Spud Papers – Phillippines

As these papers are written for the benefit of the inexperienced, we think that as the 5 Cuartos stamps of 1859, 1861, and 1863, only vary in detail, a few remarks concerning them will not be unacceptable in this place.
Although there is considerable difference in the lettering, the simplest plan for our present purpose is to distinguish the issues by their dots. Of the first upon our list, there are four types, which were engraved in quaternary blocks, repeated several times upon the sheet; in these stamps there was no stop after CORREOS. According to Dr. Magnus, both this and the following emission have been reprinted, and in this view the learned doctor is supported by Mr. Overy Taylor (a most careful authority), and by other leading amateurs.

In the second type we have mentioned, CORREOS is followed by a large dot, so as to match the increased size of the inscription. The earliest 1863 issue (with smaller letters), has a single dot after CORREOS, and another, following value.

In the original of the forgery we are about to describe, there are two dots after CORREOS, and one after cs. There was only one die engraved for this, or for the two previously-named types respectively.

1863, Second Type, 5 c.
 From the slight knowledge which most young philatelists possess of the Philippine stamps, the counterfeit here given has doubtless had an extensive sale.

The following are the leading characteristics of the genuine:

  • Letters of inscription small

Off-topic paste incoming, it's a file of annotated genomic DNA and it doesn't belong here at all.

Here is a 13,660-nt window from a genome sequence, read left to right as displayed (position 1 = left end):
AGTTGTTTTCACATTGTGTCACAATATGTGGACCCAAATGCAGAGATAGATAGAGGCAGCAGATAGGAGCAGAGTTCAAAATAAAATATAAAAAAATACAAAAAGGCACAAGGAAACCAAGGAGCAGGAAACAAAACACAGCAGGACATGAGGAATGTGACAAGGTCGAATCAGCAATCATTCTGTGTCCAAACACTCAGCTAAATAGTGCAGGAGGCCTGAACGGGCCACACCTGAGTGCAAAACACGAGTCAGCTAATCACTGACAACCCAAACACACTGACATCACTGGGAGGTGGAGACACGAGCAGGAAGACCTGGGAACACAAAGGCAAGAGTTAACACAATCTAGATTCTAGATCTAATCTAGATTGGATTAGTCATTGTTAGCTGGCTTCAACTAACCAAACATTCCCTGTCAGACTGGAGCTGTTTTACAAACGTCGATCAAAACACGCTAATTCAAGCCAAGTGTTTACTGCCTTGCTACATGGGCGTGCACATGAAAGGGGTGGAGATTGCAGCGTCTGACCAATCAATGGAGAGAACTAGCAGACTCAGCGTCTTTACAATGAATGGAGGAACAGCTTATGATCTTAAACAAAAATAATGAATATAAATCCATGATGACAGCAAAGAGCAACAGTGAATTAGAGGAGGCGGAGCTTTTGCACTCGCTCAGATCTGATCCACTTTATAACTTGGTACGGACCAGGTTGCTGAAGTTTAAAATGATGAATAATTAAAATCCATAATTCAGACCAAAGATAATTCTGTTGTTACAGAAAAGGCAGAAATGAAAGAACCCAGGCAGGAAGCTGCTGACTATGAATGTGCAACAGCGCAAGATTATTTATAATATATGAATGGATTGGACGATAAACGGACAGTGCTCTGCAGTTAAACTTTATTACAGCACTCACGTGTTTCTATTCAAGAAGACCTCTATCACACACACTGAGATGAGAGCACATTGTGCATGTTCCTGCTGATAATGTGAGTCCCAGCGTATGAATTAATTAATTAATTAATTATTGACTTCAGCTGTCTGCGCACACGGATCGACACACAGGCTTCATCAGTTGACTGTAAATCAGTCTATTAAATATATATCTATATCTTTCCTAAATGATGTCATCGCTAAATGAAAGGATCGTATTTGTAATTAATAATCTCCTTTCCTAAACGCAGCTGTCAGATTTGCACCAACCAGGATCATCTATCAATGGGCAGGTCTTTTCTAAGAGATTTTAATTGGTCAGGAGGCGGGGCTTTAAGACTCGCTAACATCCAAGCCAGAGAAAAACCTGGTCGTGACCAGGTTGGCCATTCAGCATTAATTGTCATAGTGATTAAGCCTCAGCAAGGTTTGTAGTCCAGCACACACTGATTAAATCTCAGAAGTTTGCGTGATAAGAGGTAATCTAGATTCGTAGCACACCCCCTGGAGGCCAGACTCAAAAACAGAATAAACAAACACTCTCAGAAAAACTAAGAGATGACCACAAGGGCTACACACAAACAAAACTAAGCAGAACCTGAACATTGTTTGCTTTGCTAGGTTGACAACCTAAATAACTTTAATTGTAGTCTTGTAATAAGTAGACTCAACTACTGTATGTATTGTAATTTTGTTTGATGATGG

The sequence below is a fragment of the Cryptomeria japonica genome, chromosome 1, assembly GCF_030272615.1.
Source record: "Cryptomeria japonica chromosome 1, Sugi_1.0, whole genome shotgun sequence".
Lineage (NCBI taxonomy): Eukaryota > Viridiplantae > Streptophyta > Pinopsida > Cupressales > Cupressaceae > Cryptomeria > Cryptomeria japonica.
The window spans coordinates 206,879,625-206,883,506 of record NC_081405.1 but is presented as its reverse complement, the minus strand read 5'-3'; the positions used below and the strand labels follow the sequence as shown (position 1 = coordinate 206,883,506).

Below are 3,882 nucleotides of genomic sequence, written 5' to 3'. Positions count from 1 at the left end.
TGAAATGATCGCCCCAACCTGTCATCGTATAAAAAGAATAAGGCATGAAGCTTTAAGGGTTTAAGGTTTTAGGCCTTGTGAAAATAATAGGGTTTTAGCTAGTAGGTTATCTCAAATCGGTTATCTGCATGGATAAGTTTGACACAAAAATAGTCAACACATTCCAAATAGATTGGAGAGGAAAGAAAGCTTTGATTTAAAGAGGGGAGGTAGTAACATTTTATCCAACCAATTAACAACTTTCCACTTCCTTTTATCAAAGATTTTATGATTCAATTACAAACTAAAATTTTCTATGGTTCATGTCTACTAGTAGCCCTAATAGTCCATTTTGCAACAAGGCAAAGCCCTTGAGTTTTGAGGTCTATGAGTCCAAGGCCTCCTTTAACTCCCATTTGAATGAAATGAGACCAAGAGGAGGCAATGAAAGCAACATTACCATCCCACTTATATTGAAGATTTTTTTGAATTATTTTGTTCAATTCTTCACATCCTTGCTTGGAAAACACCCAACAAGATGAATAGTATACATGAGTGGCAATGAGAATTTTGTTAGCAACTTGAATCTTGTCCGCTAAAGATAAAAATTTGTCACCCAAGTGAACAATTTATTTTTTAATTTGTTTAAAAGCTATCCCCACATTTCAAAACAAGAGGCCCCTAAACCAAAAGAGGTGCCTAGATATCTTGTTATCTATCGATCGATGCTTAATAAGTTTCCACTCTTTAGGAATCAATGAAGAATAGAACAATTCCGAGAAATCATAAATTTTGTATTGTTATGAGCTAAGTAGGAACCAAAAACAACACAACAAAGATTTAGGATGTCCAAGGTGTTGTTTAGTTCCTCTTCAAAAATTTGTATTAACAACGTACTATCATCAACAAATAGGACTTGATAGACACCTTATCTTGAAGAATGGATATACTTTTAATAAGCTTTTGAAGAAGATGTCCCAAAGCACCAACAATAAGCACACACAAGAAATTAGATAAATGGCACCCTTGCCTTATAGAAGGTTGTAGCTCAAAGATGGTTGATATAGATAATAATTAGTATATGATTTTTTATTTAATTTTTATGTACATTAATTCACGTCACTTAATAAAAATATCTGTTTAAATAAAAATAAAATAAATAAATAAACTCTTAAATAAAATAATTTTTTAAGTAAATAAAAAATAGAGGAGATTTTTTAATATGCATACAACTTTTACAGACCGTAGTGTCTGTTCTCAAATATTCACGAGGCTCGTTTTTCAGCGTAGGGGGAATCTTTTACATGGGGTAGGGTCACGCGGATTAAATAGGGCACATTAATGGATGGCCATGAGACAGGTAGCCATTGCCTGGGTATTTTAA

• F of FRANCO at some little distance from the side of the label containing it
  • A small stop after cs.
  • Head is not badly engraved
  • The lips are thick
  • The nose slightly retrousse.


The forgeries of this issue have had an extensive circulation through their deceptive appearance. All the values of the genuine, and of the forged, are from one matrix respectively, but the former are lithographed, whilst the originals are engraved.

3 1/8, 6 2/8, 12 4/8 and 25 Cent. PO. FE.


There is the slightest depression under the chin. The hair over the ears is waved, with even undulations, and the back hair is clear and shows careful arrangement. The bow and ends of riband are distinct; the latter slant towards the side. Diadem is very distinct, and shows nine pearls and three jewels. Looped oval goes up close to the upper riband. Period before CORREOS rather below the center of the C, and slightly nearer to the end of riband than to the inscription.


There is a small, but marked depression beneath the Queen’s chin. The hair is waved at the side of the head, and three of the twists (if they may be so called) are wide and prominent; the ends of the riband below the back hair hang straight down, and are close together. The nape of the neck skews a kind of white loop, as thick above as below. The diadem is indistinctly drawn, and the pearls cannot be counted. The loop pattern surrounding the center is poorly done, and permits a considerable portion of the background to be seen between it and the upper riband, C of CORREOS is rather like a G. The period before the C of upper inscription is on a level with the middle of that letter, and nearer to it than to the end of the label.


From “The Spud Papers” by Atless, Pemberton & Earée, 1871-1881.

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